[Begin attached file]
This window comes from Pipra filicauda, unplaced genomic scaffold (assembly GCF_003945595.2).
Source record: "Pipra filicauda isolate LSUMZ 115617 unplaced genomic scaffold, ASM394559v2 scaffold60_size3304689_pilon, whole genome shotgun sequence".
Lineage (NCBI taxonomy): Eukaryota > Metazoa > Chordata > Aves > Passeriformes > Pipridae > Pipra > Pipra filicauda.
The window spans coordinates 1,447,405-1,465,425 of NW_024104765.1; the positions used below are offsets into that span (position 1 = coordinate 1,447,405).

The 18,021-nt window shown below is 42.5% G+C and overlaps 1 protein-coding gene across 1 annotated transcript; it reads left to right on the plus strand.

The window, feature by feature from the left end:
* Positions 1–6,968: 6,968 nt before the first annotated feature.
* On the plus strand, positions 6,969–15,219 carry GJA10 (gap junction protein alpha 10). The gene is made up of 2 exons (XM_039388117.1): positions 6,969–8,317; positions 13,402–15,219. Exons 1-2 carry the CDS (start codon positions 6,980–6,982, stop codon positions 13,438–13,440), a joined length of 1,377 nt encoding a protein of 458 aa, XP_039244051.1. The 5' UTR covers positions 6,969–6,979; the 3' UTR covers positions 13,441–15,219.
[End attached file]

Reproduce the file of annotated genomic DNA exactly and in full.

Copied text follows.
This window comes from Pipra filicauda, unplaced genomic scaffold (assembly GCF_003945595.2).
Source record: "Pipra filicauda isolate LSUMZ 115617 unplaced genomic scaffold, ASM394559v2 scaffold60_size3304689_pilon, whole genome shotgun sequence".
Lineage (NCBI taxonomy): Eukaryota > Metazoa > Chordata > Aves > Passeriformes > Pipridae > Pipra > Pipra filicauda.
The window spans coordinates 1,447,405-1,465,425 of NW_024104765.1; the positions used below are offsets into that span (position 1 = coordinate 1,447,405).

The 18,021-nt window shown below is 42.5% G+C and overlaps 1 protein-coding gene across 1 annotated transcript; it reads left to right on the plus strand.

The window, feature by feature from the left end:
* Positions 1–6,968: 6,968 nt before the first annotated feature.
* On the plus strand, positions 6,969–15,219 carry GJA10 (gap junction protein alpha 10). The gene is made up of 2 exons (XM_039388117.1): positions 6,969–8,317; positions 13,402–15,219. Exons 1-2 carry the CDS (start codon positions 6,980–6,982, stop codon positions 13,438–13,440), a joined length of 1,377 nt encoding a protein of 458 aa, XP_039244051.1. The 5' UTR covers positions 6,969–6,979; the 3' UTR covers positions 13,441–15,219.